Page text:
What has appeared to be the work of an expert gang or state-sponsored agency in carrying out a series of cyber attacks on a global scale is something else entirely. Instead, the mastermind turns out to be a lone Nigerian man in his mid-20s. He has targeted more than 4,000 companies in the energy, mining, and infrastructure sectors–and earned thousands of dollars in the process.  His motto, posted on his Facebook account:  ‘Get rich or die trying.’

The campaign, which began in April 2017, uses fraudulent emails that appear to originate from oil and gas giant Saudi Aramco, the world’s second largest daily oil producer. The emails are crude and unsophisticated, with little-to-no effort made toward social engineering. Moreover, the hacker uses a combination of generic messaging, malware that is old and readily available, and freeware to ‘scrape’ email addresses from corporate websites, which he then uses as targets. Essentially, it’s the hacker’s version of using string and duct tape to pull off a major heist.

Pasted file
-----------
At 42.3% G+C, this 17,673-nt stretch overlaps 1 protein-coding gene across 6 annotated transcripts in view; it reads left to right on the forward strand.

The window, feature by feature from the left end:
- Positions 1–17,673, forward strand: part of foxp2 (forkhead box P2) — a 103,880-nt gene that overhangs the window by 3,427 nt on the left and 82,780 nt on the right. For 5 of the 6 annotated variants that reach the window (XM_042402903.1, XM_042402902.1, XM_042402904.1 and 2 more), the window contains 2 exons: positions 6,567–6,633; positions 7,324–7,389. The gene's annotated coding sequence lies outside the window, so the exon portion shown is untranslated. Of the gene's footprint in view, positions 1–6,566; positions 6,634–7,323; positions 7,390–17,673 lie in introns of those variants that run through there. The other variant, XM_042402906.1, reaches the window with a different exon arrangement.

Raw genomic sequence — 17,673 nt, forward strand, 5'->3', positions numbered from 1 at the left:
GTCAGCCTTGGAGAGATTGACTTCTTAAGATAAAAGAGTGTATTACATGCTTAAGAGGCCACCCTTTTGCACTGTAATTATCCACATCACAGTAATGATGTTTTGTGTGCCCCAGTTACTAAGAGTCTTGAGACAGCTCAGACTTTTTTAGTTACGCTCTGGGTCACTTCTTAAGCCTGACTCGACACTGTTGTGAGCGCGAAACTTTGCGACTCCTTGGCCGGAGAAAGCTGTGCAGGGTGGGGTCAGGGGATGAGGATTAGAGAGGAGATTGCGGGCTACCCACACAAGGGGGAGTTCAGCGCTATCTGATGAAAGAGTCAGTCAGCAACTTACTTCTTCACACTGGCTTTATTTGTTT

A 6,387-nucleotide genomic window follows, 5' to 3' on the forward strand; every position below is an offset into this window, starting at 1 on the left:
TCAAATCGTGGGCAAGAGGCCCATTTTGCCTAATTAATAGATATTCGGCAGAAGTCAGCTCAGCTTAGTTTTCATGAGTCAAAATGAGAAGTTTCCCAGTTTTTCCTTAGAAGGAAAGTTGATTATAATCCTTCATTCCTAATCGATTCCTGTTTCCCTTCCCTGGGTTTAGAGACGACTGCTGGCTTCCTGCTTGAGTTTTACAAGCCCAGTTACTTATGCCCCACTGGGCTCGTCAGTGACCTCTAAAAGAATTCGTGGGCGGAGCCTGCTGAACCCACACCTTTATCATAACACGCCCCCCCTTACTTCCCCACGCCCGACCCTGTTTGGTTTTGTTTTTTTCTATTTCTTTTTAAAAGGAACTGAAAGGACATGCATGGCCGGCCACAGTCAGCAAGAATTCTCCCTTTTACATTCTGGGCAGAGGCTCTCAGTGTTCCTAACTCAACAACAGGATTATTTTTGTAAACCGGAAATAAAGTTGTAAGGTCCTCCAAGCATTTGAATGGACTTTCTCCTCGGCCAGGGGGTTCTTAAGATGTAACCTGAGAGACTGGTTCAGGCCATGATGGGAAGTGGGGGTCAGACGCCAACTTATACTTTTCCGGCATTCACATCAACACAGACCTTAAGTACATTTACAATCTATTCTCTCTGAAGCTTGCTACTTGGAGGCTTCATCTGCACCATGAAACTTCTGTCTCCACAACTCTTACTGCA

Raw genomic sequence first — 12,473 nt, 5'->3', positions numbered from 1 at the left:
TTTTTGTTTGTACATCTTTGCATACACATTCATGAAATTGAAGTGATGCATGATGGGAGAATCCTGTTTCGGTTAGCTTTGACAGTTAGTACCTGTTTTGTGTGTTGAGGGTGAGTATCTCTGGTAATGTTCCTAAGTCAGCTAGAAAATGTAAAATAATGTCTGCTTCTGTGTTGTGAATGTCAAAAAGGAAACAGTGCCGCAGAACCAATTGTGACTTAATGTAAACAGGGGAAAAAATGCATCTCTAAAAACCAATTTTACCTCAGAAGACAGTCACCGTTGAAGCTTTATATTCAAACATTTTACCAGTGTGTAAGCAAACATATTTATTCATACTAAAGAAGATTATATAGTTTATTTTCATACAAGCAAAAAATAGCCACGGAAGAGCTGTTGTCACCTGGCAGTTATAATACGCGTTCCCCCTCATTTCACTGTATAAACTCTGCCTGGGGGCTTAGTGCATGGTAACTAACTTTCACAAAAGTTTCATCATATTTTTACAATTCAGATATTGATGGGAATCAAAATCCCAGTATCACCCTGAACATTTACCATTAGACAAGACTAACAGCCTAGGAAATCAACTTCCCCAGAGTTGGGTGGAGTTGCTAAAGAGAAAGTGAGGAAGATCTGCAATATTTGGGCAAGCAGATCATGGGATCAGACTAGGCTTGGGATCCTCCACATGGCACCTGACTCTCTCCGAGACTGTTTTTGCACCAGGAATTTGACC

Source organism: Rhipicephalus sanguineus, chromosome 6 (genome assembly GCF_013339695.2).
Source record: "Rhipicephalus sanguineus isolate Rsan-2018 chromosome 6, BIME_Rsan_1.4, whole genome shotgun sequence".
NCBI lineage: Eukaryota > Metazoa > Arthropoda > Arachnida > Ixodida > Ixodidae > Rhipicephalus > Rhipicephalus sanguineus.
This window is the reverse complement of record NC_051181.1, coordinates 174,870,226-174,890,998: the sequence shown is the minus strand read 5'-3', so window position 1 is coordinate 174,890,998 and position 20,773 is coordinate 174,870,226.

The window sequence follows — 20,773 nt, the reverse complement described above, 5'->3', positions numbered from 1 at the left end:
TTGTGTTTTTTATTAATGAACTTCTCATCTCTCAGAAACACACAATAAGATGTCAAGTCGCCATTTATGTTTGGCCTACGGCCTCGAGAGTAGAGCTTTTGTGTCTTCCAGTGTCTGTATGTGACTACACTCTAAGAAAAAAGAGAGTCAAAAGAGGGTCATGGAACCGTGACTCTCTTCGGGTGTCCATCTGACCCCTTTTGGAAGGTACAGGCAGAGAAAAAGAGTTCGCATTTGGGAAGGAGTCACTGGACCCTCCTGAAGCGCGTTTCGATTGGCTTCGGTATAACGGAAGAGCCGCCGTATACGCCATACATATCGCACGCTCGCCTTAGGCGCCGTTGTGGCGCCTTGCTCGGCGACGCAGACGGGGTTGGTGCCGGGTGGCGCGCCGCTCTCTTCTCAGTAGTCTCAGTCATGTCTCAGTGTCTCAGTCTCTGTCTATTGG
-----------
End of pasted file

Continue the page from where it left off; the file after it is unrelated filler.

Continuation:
Check Point researchers uncovered the cyber criminal’s identity. In the process, they noted the ease with which a relatively unskilled individual can launch a campaign that successfully breaches even large companies–despite a primitive approach. Since identifying the cyber criminal behind the attacks, Check Point’s research team has notified law enforcement authorities in Nigeria and internationally.

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